“On March 4, Hawaii had no confirmed cases of COVID-19, but officials had started to take action in anticipation of an outbreak. Gov. David Ige declared a state of emergency, giving him the authority to “suspend any law that impedes … emergency functions.” By the 16th, the outbreak had arrived: The state had 10 confirmed cases, and Ige began to act on that declaration.
Among the statutes he suspended was Chapter 92F of something called “the uniform information practices act.” It was easy for a layperson to miss, but the change effectively blocked requests for public records in the state for the duration of the emergency.
Hawaii is among several jurisdictions around the country that have amended or suspended access to public records as the coronavirus spreads. Governors are taking emergency action in some states, ordering changes to public records compliance during the crisis. Other states and municipalities have made legislative changes to their laws. But government-transparency advocates argue that in a time of crisis, access to public records is even more important. …”
“MPs and Peers tended not to search for evidence in academic papers, but their staff and House Library staff do. Staff talked about their frustration at finding paywalls that restricted them from accessing information. Open access is crucial….”
“Scientific evidence supporting the government response to COVID-19
The national and global response to the spread of COVID-19 continues to develop quickly and our knowledge of the virus is growing. These statements and accompanying evidence demonstrate how our understanding of COVID-19 has evolved as new data has emerged.
This page will be updated on a regular basis with the latest available evidence provided to SAGE….”
“This Roadmap outlines next steps that should be taken to make federal science open to all, while respecting privacy, security, ethical considerations and appropriate intellectual property protection. It has been informed by the work of the Open Science Roadmap Advisory Committee, chaired by Leslie Weir. The Committee worked diligently under tight timelines and delivered unanimous principles that guided my recommendations. The Roadmap was further refined thanks to the thoughtful feedback received from the federal departments, agencies and granting councils….”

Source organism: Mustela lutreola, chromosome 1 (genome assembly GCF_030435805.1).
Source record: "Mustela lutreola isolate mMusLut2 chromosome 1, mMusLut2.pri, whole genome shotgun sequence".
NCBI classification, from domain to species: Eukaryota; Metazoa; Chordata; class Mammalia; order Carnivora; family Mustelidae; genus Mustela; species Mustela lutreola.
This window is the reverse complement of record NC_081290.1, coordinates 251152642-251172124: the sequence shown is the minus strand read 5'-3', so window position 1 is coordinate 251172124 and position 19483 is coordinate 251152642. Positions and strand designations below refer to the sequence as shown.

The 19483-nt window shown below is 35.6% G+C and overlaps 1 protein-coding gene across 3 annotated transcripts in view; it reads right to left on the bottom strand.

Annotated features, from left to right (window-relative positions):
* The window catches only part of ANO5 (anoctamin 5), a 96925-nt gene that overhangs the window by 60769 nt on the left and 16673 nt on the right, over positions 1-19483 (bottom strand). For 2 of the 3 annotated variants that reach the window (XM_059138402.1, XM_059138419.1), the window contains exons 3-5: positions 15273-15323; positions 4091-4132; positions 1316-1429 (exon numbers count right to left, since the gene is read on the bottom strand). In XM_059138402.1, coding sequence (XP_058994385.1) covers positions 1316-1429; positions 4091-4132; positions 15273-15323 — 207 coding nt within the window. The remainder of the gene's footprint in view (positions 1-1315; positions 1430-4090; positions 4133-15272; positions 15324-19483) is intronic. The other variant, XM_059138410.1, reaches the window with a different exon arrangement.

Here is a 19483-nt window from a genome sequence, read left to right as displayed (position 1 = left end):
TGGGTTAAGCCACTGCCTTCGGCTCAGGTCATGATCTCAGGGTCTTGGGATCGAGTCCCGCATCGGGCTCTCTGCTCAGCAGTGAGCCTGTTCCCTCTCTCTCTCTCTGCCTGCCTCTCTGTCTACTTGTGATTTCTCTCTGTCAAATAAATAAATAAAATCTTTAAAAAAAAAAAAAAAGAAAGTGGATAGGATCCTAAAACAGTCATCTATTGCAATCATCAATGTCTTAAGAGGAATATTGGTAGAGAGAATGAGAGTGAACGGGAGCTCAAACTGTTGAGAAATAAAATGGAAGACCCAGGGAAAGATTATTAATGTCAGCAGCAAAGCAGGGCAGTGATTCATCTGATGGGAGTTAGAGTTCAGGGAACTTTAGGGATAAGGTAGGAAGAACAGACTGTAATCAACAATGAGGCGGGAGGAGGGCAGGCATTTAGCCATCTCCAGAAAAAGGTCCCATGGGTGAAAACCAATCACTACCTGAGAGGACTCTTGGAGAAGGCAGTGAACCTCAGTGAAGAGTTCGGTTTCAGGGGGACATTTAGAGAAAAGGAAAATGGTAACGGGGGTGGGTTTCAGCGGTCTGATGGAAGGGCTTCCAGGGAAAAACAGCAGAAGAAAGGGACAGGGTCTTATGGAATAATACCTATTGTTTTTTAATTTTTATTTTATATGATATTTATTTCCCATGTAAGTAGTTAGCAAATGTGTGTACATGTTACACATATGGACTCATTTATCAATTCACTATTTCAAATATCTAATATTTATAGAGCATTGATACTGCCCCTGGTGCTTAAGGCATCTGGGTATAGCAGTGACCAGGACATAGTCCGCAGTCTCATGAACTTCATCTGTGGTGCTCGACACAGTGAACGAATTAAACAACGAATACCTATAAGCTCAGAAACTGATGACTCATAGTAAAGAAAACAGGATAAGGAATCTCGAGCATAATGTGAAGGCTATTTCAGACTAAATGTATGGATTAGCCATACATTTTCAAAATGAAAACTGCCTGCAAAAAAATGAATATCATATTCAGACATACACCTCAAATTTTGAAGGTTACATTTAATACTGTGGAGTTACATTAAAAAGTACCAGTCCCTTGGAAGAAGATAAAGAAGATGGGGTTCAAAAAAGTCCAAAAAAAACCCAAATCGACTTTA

“Once Meijer and Potjer finished their empirical analysis of the 25 cases, Meijer and Potjer concluded that citizen-generated open data can certainly provide improved information for public governance, but concurrently can also be used to challenge current power structures and city decisions. As a result, Meijer and Potjer posited that the addition of citizen-generated open data to public governance should be viewed as both “collaboration and contestation.”
For example, while citizen-generated open data produces data as a foundation for collaborative governance, it can also strengthen and work with governance by providing new checks and balances based on the data collected. Meijer and Potjer explained that to understand the role of citizens in this new environment of government with social media, is to know that the public governance will include both collaboration and conflict.
Meijer and Potjer’s second conclusion states that citizens engage in the generation of data to both collaborate with their governments and challenge current government positions and policies. There are distinctions between friendly, adversarial and neutral interactions—yet all of these interactions better inform governments on what their citizens are looking for. However, the researchers both concede that the impact of the data is too narrow and still in the exploratory phase.
In the end, despite realizing that citizen-generated open data can also challenge the positions and structure of city government, the greater amount of information and “multi-actor collaboration” utilizing that data does indeed help governments make more accurate data-based decisions for their cities by taking in both suggestions and criticism from the new form of data….”